The most important factor to a successful nutritional plan is the input of the patient. Every individual has different nutritional requirements, medical conditions, lifestyle and diet preferences. So, a sound nutritional plan has to be individually tailored to be effective. It is not one-size-fits-all. “My philosophy is to work with each individual patient to discuss various aspects of their diet and lifestyle, to optimise their success and health. The readiness of an individual to commit to dietary changes is key to the success of any nutritional plan,” says Ms Khor.
She’s also found that teleconsultations, the use of telecommunication and information technology to provide clinical healthcare remotely, is a great way to stay attuned to the needs of those she consults with. It is discrete, appeals to mobile users, and is accessible to them at their convenience. Whether at home or at the office, teleconsultations allow patients to virtually consult with ancillary healthcare providers. “Some patients who are busy at work or at home resting during their pregnancy or taking care of their newborn may not be able to make time for a follow-up diet visit,” Ms Khor notes.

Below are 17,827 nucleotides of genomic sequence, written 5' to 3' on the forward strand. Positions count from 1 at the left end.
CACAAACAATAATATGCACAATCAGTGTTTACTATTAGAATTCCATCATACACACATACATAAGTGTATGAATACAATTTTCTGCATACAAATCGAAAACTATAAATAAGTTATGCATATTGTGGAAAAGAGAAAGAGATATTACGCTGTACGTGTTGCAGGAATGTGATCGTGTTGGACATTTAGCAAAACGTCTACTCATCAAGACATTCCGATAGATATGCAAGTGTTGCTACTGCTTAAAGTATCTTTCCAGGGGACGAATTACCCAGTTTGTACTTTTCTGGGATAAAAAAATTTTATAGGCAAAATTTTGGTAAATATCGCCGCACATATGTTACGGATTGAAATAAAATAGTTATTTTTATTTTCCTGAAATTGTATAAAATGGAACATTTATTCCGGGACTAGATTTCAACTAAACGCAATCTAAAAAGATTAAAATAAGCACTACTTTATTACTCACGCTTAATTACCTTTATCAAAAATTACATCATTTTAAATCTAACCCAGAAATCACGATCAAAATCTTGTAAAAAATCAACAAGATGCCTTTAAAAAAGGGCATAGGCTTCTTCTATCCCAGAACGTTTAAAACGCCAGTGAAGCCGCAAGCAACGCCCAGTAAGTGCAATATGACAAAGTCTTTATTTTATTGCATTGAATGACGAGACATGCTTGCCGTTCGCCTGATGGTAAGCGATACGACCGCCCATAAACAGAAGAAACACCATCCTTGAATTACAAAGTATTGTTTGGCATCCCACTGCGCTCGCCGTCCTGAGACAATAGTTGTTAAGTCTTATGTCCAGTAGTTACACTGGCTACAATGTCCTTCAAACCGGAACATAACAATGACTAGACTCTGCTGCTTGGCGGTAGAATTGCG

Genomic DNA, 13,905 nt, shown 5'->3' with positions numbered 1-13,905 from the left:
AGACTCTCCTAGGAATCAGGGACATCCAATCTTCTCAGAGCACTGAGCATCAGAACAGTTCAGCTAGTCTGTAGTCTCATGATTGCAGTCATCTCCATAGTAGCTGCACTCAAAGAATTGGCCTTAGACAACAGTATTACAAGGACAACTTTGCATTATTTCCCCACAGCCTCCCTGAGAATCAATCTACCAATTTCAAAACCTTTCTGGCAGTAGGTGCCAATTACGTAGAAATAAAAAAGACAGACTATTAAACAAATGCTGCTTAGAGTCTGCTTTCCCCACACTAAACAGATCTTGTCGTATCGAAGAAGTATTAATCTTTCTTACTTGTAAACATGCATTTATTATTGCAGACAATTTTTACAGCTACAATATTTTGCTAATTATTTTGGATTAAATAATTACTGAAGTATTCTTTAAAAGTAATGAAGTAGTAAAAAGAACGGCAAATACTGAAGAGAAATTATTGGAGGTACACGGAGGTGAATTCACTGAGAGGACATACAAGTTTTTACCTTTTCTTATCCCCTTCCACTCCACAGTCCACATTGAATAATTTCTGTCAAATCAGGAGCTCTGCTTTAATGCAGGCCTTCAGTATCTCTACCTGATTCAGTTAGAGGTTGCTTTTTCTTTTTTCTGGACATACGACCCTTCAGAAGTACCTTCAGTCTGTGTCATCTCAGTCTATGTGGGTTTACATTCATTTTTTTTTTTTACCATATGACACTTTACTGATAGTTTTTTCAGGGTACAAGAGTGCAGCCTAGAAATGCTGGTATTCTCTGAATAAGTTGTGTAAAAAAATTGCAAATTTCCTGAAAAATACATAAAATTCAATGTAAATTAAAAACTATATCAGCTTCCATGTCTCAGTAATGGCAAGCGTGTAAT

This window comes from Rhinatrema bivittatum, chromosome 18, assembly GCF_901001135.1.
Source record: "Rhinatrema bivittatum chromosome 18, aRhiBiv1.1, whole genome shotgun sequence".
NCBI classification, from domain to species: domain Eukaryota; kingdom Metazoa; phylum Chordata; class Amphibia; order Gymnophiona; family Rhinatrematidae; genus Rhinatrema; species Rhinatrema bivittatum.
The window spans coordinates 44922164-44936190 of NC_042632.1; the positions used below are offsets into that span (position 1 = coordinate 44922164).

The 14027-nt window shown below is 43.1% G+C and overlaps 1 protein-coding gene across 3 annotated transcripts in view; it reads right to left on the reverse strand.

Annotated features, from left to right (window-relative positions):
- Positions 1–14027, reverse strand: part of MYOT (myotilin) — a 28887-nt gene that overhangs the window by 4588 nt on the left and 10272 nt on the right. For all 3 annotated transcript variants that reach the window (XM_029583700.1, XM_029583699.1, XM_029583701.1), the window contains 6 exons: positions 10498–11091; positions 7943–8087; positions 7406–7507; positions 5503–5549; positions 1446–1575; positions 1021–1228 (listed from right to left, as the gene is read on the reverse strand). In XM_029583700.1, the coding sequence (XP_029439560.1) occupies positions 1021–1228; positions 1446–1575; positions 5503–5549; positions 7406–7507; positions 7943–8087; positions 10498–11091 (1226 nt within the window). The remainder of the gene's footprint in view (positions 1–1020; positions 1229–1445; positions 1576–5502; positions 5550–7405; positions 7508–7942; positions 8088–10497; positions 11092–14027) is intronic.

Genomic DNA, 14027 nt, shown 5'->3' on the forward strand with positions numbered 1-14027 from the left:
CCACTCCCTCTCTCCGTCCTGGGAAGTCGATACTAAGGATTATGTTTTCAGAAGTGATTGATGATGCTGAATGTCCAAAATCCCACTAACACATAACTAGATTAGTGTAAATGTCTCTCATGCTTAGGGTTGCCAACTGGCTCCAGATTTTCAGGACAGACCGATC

Follow-up visits are also very important as not only do health conditions change over time, but also nutritional needs and psychological states. The well-being of the mother needs to be regularly reviewed to ensure she is not distressed or worried due to her high sugar levels. Studies have indicated that high levels of the stress hormone cortisol in the pregnant mother may adversely affect the developing baby in terms of low birth weight, sleep problems or neurodevelopmental issues such as attention deficit hyperactivity disorder (ADHD).